Too Good For Grace

    The words in the second half of this sentence will likely induce a little laughter in those who know me well, but the truth is that I’ve never seen myself as a perfectionist.

   To me, perfectionism is not being okay with getting a 98% on a test, whereas I have always been fine with whatever gets me an A, even if that score is less than 100. To me, perfectionists keep a clean room, and a clean car, and a clean lap when they’re eating. I am messy in all of these areas, and pretty much clumsy in general. I do need to be seen as capable, as among the best at work or school, but I’ve never been conscious of needing to be seen as actually perfect. “Perfect”, to me, has never felt achievable.

    That said, as an Evangelical Christian, I was also never okay with actually needing grace. I’m not sure how many of us truly were, or are. Yes, the whole religion--or vague-ish sect, if we’re talking specifically about Evangelical theology--is based on our fundamental need for God’s saving grace. “Saving” in the literal sense, of course, for without it none of us is capable of being good enough to earn entry into Heaven. And yet I was also regularly bombarded with intense guilt trips about how my sins either angered God, broke God’s heart, or, my personal favorite, nailed Jesus to the cross one more time.

    It was a strange dichotomy: I knew I wasn’t capable of being perfect, but it seemed like I wasn’t allowed to mess up, either. No matter how many times I was reassured of God’s unconditional love, the message was belied by a very vocal focus on all we could possibly be doing wrong, and making sure we were constantly asking for forgiveness, which was apparently a necessary part of the “unconditional love” equation.

    Somewhere along the way, probably very early on, my goal became to need as little of God’s grace as possible. I was not conscious of this, either; I just didn’t want to feel bad. I didn’t want to carry the shame of needing grace at all, and it was shameful to be a messed up human in the Christian church. On the other hand, if you were a good disciple (no premarital sex, no law-breaking, no cussing, etc., etc.) you were commended and thoroughly accepted by the group. Over time, never having to apologize became my highest priority. Of course, being raised female I was apologizing right and left for every silly little thing, but that was more socialized manners than real repentance--and, in fact, being willing to say “I’m sorry” for things that didn’t actually require an apology was a pretty effective way of keeping myself in good standing with the world.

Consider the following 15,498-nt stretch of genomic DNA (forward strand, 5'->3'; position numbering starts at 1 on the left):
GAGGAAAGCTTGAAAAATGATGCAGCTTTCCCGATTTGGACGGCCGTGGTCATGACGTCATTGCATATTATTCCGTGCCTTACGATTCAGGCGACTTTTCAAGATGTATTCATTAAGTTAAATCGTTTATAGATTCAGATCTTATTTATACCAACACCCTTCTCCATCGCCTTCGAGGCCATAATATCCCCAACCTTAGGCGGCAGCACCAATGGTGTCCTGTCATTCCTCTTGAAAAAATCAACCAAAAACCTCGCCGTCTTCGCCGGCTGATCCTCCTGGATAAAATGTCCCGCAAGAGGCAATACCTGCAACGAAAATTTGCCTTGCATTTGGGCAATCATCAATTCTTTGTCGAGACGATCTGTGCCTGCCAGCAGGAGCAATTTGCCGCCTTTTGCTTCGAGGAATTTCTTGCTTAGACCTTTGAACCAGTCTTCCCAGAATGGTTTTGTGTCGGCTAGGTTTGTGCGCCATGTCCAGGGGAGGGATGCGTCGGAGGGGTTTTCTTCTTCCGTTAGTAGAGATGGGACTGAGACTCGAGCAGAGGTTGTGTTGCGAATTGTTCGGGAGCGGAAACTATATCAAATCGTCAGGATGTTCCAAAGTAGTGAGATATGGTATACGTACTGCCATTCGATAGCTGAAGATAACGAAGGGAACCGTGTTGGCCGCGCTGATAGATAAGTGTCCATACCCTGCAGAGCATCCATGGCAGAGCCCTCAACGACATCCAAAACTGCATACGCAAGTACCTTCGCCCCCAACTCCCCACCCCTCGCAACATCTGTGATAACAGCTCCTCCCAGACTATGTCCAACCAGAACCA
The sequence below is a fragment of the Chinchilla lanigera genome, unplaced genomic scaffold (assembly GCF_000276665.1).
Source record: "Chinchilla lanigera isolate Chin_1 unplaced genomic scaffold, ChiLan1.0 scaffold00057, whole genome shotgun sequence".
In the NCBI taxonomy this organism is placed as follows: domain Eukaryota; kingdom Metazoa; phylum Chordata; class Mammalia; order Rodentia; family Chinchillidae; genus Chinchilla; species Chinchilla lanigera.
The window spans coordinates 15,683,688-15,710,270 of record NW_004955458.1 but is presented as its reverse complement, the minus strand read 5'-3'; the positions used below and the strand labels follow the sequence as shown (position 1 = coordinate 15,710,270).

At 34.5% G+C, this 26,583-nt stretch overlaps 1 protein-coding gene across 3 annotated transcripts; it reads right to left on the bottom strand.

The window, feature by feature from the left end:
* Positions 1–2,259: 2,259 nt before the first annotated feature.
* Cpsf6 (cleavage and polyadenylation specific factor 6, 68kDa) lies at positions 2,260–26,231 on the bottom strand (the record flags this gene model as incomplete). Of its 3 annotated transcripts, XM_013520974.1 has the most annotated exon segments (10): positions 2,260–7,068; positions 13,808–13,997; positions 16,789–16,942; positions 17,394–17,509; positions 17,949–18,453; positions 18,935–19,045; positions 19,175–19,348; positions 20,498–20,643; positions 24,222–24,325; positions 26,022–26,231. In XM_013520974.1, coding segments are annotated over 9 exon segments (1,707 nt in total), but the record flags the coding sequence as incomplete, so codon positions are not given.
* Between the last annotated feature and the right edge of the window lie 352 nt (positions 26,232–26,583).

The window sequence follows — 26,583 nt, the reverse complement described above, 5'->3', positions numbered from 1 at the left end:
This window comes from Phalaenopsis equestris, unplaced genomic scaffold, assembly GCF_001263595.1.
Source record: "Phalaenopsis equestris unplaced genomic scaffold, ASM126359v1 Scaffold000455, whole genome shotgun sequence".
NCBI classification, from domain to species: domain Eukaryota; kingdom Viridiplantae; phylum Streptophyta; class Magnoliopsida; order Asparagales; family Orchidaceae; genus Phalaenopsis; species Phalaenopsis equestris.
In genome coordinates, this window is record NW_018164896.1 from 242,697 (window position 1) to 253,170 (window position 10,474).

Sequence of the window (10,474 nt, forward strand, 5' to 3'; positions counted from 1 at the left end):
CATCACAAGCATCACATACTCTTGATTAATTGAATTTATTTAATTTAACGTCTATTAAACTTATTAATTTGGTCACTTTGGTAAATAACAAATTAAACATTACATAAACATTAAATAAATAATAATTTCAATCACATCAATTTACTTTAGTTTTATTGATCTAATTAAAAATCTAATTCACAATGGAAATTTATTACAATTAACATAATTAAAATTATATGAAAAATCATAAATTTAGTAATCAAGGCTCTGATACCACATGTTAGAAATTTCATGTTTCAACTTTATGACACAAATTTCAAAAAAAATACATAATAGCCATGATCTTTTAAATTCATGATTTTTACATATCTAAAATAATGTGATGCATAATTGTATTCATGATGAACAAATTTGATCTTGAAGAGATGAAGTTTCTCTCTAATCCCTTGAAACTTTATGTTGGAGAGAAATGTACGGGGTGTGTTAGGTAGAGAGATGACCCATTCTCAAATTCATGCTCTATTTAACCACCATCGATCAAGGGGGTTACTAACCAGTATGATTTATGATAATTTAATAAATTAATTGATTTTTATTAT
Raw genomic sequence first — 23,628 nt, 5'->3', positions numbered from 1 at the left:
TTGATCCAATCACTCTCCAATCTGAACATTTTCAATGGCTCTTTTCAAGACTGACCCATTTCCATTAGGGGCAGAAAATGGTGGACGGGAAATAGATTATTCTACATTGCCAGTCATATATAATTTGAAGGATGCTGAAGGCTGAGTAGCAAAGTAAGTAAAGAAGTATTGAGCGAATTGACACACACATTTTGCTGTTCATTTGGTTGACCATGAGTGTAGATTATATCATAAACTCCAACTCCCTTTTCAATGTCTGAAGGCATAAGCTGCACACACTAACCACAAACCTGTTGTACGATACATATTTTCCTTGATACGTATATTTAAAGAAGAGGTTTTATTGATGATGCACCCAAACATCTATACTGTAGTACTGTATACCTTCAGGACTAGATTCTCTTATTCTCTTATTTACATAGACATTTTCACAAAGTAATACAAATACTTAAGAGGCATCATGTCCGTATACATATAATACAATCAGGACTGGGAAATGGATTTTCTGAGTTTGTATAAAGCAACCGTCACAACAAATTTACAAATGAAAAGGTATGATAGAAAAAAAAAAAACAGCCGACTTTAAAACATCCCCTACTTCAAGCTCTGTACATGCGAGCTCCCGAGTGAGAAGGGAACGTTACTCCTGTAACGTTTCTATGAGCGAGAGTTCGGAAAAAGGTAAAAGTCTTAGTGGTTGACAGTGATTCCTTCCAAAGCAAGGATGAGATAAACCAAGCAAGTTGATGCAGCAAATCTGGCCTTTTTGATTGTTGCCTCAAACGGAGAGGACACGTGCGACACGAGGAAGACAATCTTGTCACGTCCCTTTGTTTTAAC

I never wanted to owe anyone anything, because I had never learned that it was possible for people to still love me if I wasn’t getting things right. I was too scared to take the risk of finding out. I never learned that my imperfections actually weren’t that big of a deal in the grand scheme of things, and that, in general, people are understanding of a lot. Basically, I never learned that it was okay for me to screw up. I had no idea that I had value beyond being dependable. To this day, I still struggle to believe that I do.

    I wasn’t until I left Evangelicalism, and Christianity on the whole--until I got out into the real world, that is--that I noticed that plenty of people were living lives that depended on others’ being okay with their flaws and annoying habits. People were saying mean things sometimes, and missing things at work sometimes, and making selfish decisions sometimes, and they weren’t pariahs; they just had to be okay with needing their friends and family and co-workers to forgive them, and they had to be assuming, on a certain level, for the sake of getting on with life, that they needn’t be perpetually ashamed of being less than good.

    One day it dawned on me: I, as a Christian, was so much less accepting of grace and so much less willing to rely on it than these heathens I'd been taught were living in perpetual terror of dying unredeemed. I was the one living in terror, despite having a worldview in which the joy of my salvation was supposed to be my greatest strength.

    How pathetically ironic, right? Even worse, how hypocritical. But it wasn’t my fault, I don’t think. Forget whatever loving acceptance your local congregation is pitching on its church sign. The dark truth is that those of us who grow up in conservative communities are taught not to be okay with being less than pure. We are shamed. The pain and sorrow and weight of Jesus’s crucifixion is handed over as our burden to bear, regardless of how antithetical that seems to the whole point of God’s sacrifice in the first place.

    The truth needs to be told: we weren’t offered unconditional grace. And we were bullied into being the enemies of ourselves. We were taught to self-scrutinize without mercy, to dig around for all the manifestations of our inherent evil. We were taught that we were not lovable unless we earned that love. And the only way to earn that love was to never screw up.